Pet sitting is a common occurrence today. More pet parents do not want to leave their pets unattended for the day, and especially when they go out of town. Instead of kenneling their dog, they hire a pet sitter to stay with the dog at home and care for it. The purpose of pet sitters is to reduce the strain on the dog and let it remain comfortable. While convenient, having a dog sitter present at the time of a dog attack complicates the issue of liability.
Just because the pet sitter is not the legal owner of the dog does not excuse him or her from liability. However, the dog’s attack and the owner being out of town does not excuse the owner, either. Therefore, it is important to understand the consequences of an attack during a pet sitting session and how the courts may apply negligence.
When the Animal Directly Attacks
After a dog attack, the pet sitter and the dog’s owner could both be liable. Typically, strict liability laws go straight to the dog’s owner, holding him or her accountable for the injuries and damages caused by the pet. However, there are exceptions to strict liability – especially if the dog was provoked first.
There is also the matter of “control” and who was technically in control of the animal at the time of the attack. Obviously, if the owner is out of town and there is a pet sitter, then the sitter was in control of the animal. So, the pet sitter could be considered the negligent party.
When the Animal Escapes and Attacks
If the animal were to escape while the owner is out of town, the issue of liability becomes more complex. After all, if the owner had no reason to suspect that the dog was a danger, and the dog did not have a history of escaping, then the dog’s random attack may not be enough to hold that owner liable.
If, however, the dog or the pet sitter did not take the necessary steps to ensure the dog was secured in the yard, both parties could be liable.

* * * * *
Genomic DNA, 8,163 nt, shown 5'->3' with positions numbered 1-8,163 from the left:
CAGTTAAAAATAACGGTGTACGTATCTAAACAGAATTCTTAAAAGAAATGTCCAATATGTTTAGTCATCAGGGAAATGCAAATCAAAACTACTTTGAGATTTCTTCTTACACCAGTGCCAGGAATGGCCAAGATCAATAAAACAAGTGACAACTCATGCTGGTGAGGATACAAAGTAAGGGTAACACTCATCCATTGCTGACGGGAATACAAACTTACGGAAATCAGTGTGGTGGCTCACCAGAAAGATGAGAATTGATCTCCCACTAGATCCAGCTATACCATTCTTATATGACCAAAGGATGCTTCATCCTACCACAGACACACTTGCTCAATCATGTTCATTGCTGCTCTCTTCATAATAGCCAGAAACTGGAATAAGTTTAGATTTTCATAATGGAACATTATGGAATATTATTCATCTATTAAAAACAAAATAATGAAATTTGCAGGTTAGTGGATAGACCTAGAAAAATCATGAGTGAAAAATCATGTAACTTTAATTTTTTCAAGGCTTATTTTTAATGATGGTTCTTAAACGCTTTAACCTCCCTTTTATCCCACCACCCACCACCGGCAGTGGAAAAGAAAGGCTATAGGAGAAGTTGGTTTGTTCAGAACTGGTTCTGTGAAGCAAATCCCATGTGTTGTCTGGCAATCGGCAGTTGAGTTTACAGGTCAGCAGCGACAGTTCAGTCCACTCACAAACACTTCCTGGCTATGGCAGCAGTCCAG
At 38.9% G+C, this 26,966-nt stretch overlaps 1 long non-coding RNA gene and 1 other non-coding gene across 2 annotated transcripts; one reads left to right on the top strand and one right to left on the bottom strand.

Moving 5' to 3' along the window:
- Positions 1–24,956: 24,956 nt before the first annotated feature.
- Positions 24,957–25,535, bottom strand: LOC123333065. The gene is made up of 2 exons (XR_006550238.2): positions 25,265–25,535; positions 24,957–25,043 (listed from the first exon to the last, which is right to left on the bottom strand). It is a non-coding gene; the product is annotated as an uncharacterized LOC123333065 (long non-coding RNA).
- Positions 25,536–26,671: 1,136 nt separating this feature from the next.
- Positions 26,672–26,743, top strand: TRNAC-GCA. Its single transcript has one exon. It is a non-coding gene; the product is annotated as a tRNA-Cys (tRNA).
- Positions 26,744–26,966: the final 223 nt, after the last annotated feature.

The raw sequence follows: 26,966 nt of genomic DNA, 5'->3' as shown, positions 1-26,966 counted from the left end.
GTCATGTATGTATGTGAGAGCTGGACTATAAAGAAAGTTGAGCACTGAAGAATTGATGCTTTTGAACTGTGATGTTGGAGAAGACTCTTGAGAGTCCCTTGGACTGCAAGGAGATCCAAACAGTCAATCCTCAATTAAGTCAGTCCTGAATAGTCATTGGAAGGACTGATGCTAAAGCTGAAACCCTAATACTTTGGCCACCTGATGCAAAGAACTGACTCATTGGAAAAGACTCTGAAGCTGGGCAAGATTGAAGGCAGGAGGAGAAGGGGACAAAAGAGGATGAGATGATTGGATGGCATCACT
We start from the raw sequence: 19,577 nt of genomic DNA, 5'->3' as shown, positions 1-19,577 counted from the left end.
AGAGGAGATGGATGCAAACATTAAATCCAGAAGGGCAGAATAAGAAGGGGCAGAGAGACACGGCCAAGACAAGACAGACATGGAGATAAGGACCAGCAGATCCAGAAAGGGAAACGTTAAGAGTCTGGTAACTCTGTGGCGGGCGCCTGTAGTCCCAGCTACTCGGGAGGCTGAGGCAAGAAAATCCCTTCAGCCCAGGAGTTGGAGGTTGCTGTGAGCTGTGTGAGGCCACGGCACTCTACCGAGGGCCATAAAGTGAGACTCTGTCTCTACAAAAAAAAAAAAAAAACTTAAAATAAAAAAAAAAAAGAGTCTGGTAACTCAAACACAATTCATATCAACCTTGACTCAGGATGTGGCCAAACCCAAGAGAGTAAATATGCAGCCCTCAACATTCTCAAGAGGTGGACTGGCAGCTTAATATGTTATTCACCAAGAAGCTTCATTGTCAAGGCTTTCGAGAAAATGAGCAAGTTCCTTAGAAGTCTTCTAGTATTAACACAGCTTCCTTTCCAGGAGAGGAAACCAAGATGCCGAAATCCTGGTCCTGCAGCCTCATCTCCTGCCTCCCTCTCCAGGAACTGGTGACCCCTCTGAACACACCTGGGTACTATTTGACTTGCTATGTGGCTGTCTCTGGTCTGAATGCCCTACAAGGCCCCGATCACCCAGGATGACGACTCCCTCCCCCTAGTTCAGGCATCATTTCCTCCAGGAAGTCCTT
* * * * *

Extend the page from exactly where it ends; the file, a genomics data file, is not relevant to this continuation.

What About a Pet Sitter Hired Through an Agency?
Pet sitters referred through an agency complicate matters further. If the pet sitter is an employee of the agency, then the agency may be liable for any injuries that the dog causes due to the sitter’s negligence. However, most sites and companies offering pet sitting services are nothing more than referral services, and their sitters are not employees. Other times, agencies employ sitters on a contractor basis; in this case, they use the independent contractor status for their sitters to avoid any liability.
After an Attack by a Dog Under the Watch of a Pet Sitter, You Need a Dog Bite Attorney
Determining negligence in this type of case is highly complex, and it may not always be clear which party is responsible for a dog attack when a sitter is to blame.
To assist you with your case, call attorney Jeffrey H. Penneys, Esq. There is no fee to meet with him, and you do not pay for his services unless he recovers compensation in your dog bite injury case.
Schedule your consultation now or call him with your questions at 215-771-0430 (cell) or 215-987-3550 (office). You can also send him a message online through his online contact form.